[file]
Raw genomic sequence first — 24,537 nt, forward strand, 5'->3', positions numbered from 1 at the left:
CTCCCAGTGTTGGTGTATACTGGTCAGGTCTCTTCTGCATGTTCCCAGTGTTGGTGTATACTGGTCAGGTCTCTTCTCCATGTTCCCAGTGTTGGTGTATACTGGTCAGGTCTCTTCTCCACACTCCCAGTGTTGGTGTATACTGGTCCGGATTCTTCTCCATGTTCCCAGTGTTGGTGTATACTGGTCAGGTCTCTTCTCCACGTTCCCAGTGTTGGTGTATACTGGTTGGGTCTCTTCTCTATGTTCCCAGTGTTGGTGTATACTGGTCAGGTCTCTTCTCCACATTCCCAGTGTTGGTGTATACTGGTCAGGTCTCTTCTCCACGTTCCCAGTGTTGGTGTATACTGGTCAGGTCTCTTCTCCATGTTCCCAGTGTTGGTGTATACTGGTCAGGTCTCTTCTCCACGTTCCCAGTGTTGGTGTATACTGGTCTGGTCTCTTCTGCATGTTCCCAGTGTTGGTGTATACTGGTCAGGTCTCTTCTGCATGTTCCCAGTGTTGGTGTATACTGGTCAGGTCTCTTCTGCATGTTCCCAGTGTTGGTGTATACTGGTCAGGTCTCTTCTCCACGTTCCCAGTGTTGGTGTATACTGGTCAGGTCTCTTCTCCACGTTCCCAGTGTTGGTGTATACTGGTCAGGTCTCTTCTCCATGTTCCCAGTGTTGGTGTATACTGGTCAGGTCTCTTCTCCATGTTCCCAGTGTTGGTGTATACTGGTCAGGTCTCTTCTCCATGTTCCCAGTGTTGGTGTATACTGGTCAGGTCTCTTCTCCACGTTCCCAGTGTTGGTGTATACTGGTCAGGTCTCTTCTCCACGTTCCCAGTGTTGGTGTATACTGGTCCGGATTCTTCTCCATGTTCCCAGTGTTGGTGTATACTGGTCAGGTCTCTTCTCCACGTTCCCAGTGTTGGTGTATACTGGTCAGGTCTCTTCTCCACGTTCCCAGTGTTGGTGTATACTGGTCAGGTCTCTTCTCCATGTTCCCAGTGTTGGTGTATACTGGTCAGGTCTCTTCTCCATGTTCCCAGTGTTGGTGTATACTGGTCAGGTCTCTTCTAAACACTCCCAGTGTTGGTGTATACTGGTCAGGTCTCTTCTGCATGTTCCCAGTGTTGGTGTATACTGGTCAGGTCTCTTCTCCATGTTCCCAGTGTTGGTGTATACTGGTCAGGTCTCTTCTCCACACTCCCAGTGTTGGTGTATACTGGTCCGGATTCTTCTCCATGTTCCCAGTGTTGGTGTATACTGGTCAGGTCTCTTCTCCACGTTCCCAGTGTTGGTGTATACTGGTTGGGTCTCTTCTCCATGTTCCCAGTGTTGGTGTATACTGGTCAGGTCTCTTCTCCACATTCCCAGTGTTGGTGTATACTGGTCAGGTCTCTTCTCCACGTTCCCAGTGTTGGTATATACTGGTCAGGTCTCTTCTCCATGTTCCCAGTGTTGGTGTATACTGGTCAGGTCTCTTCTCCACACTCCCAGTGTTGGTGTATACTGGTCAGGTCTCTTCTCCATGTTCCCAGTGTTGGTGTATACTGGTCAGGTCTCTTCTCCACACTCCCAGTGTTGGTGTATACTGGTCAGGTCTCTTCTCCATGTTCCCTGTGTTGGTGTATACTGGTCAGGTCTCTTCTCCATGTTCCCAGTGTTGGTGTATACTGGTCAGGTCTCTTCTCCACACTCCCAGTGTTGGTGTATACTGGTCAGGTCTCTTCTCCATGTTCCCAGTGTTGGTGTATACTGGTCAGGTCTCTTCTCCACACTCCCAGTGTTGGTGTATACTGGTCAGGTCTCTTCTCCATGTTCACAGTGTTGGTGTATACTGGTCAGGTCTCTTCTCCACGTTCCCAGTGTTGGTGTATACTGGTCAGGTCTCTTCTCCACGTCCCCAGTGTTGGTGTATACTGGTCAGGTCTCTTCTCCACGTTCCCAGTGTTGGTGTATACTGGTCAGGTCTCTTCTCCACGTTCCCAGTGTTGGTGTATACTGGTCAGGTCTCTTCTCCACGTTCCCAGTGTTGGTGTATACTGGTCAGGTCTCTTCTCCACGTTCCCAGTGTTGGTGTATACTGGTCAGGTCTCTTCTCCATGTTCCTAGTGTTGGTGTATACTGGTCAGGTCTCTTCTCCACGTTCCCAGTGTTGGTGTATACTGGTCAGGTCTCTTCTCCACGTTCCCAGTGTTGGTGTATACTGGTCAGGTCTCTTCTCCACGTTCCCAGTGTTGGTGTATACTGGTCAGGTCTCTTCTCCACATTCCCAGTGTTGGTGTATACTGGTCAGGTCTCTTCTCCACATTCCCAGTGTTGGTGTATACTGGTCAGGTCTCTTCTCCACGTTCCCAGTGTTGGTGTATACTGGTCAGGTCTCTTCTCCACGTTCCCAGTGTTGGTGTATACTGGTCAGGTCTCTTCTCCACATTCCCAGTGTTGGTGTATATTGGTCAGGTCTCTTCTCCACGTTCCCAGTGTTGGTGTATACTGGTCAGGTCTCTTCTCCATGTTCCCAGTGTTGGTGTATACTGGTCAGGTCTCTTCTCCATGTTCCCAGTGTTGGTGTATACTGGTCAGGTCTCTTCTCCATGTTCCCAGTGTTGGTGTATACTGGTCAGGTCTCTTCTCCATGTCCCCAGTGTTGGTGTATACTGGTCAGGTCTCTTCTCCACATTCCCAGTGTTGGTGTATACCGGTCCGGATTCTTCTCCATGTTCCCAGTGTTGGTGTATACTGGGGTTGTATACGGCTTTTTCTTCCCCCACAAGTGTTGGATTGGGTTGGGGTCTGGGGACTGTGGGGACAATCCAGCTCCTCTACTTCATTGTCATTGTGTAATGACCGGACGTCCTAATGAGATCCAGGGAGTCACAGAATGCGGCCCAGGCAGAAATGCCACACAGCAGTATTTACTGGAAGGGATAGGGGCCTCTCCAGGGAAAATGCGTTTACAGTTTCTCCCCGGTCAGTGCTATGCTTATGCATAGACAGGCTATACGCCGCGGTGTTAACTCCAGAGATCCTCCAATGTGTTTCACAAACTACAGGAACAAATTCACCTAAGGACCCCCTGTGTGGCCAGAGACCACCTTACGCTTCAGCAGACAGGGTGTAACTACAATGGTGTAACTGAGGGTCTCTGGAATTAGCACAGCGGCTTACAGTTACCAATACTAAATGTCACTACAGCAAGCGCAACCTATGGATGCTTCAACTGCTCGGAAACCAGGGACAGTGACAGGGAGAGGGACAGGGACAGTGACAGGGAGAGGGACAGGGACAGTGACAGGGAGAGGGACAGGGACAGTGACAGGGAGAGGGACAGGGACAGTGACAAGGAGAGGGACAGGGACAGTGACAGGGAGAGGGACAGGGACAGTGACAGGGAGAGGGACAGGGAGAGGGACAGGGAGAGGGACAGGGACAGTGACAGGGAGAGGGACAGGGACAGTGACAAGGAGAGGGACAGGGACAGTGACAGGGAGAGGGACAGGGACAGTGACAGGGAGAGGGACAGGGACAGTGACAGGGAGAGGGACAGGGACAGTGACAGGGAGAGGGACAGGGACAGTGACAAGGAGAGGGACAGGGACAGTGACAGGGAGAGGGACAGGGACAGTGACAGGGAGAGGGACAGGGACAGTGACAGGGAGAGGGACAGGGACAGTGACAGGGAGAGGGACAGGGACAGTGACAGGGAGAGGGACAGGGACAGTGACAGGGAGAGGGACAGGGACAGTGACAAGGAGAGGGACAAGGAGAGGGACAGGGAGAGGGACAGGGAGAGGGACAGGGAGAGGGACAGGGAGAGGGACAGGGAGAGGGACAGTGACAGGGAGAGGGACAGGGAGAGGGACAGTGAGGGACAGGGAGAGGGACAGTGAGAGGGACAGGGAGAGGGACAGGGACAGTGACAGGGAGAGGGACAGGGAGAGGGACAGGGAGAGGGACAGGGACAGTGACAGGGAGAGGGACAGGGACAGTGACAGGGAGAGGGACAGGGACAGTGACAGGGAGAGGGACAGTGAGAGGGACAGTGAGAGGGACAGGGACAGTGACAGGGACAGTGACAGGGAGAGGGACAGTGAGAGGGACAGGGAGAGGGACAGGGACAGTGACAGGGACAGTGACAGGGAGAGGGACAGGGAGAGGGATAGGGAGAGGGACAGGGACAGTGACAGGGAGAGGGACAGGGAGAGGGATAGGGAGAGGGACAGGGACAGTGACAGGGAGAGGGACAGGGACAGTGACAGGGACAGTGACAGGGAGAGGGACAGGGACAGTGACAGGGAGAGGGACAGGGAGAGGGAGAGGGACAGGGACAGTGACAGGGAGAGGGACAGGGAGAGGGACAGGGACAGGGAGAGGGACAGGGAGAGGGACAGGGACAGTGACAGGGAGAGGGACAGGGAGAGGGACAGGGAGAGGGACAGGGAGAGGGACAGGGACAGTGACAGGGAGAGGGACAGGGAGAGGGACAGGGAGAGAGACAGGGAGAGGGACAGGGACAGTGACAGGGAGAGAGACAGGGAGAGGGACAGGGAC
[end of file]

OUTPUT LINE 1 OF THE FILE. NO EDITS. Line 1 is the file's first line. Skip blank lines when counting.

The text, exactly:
Raw genomic sequence first — 24,537 nt, forward strand, 5'->3', positions numbered from 1 at the left: